Those who need their Internet fix while in flight should appreciate a report released on Wednesday by market researcher In-Stat.
The number of commercial airplanes providing broadband access is expected to jump from 25 in 2008 to 800 by end the of 2009, according to the report.
Broadband connectivity is brought to airplanes either through satellite or an air-to-ground network. Both technologies are battling for market share, with Aircell's service based on its own air-to-ground network, and Row44 and Panasonic's service satellite-based.
In-flight broadband has struggled to gain a foothold due to the weak economy and the availability of in-flight entertainment. Other obstacles have included the cost of the service and equipment, difficulty getting regulatory approval for external antennas, and the weight of the equipment adding to fuel costs, In-Stat analyst Daryl Schoolar said in a statement.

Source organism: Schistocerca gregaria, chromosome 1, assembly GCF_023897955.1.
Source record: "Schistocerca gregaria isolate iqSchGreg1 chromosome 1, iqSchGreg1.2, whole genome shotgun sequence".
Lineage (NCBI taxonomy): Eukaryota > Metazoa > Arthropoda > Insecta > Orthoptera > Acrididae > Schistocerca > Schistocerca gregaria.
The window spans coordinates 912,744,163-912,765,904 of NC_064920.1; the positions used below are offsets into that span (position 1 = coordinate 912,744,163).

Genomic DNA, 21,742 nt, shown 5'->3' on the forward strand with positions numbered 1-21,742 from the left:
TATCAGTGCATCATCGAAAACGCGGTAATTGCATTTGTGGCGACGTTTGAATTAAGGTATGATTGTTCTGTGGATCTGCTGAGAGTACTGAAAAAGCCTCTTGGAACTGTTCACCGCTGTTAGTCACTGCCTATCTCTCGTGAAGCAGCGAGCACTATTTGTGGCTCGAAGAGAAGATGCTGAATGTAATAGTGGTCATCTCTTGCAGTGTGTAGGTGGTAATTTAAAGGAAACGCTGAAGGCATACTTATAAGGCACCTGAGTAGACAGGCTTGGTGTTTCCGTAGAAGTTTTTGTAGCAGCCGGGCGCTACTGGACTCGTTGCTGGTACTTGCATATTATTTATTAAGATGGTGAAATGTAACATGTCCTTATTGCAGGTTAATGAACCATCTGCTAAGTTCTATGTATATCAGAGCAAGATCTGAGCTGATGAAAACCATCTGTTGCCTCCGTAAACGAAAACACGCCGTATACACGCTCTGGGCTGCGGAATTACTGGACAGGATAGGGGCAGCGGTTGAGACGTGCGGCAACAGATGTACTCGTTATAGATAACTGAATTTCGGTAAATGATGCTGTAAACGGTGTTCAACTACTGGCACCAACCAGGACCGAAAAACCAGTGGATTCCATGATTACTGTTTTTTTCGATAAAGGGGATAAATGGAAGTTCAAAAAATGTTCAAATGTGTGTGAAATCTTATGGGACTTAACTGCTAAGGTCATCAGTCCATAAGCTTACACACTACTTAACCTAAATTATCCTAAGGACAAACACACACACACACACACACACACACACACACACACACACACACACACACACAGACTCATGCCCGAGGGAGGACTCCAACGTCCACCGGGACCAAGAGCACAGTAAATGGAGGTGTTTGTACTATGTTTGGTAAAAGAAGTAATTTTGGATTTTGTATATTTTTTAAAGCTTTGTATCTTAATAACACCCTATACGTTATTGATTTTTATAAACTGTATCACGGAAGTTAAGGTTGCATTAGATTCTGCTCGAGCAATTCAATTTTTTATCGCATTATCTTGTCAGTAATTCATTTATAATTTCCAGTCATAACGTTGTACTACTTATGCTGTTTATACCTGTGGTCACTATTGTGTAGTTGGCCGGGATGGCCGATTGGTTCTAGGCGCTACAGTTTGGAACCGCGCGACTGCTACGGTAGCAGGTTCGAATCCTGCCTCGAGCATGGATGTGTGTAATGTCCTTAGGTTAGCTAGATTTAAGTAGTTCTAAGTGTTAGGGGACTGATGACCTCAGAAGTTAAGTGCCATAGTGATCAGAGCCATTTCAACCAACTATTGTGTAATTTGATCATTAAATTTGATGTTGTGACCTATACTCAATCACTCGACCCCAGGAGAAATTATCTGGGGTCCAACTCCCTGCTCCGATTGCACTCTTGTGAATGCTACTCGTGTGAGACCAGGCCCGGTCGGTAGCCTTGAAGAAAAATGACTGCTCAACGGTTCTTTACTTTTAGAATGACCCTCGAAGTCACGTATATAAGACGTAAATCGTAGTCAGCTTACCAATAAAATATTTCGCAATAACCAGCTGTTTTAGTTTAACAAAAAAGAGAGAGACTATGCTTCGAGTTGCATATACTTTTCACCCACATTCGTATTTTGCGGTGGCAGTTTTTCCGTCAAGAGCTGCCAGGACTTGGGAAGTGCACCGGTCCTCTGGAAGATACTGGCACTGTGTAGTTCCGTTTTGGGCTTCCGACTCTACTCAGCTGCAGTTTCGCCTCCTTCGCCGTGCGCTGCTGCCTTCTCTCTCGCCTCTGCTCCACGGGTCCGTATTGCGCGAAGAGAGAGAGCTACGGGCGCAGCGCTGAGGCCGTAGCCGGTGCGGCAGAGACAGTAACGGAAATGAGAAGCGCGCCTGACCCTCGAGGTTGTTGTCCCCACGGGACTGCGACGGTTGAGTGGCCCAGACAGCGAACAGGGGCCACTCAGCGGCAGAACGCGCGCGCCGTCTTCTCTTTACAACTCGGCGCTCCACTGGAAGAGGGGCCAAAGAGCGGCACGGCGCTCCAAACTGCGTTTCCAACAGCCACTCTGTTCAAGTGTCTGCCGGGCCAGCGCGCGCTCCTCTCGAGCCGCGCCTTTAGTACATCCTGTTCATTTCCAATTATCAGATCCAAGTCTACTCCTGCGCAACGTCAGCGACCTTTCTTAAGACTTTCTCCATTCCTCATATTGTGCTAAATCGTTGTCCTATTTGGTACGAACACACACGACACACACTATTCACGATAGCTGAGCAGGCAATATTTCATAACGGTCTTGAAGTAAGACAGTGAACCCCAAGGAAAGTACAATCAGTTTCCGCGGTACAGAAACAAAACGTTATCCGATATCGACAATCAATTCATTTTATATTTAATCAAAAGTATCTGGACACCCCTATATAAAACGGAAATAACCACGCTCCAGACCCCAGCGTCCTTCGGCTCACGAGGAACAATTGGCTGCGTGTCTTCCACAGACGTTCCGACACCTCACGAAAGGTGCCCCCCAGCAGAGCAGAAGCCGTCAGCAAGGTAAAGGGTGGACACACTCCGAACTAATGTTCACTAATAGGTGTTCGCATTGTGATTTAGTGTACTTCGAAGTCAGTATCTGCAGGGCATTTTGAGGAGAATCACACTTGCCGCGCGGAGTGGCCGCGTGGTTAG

But with service and equipment costs down, in-flight broadband providers plan to work with airlines to ramp up service, according to In-Stat. Several U.S. carriers, including American, Delta, and Southwest, are on board to deploy high-speed Internet service on their planes.
In-flight broadband access is expected to generate $47 million in 2009, according to the report, with a projected annual revenue of $1 billion by 2012. The increased revenue will be split among all the players in the value chain, Schoolar said in the statement. "Airlines, service providers, and even hot-spot aggregators will get some of that revenue."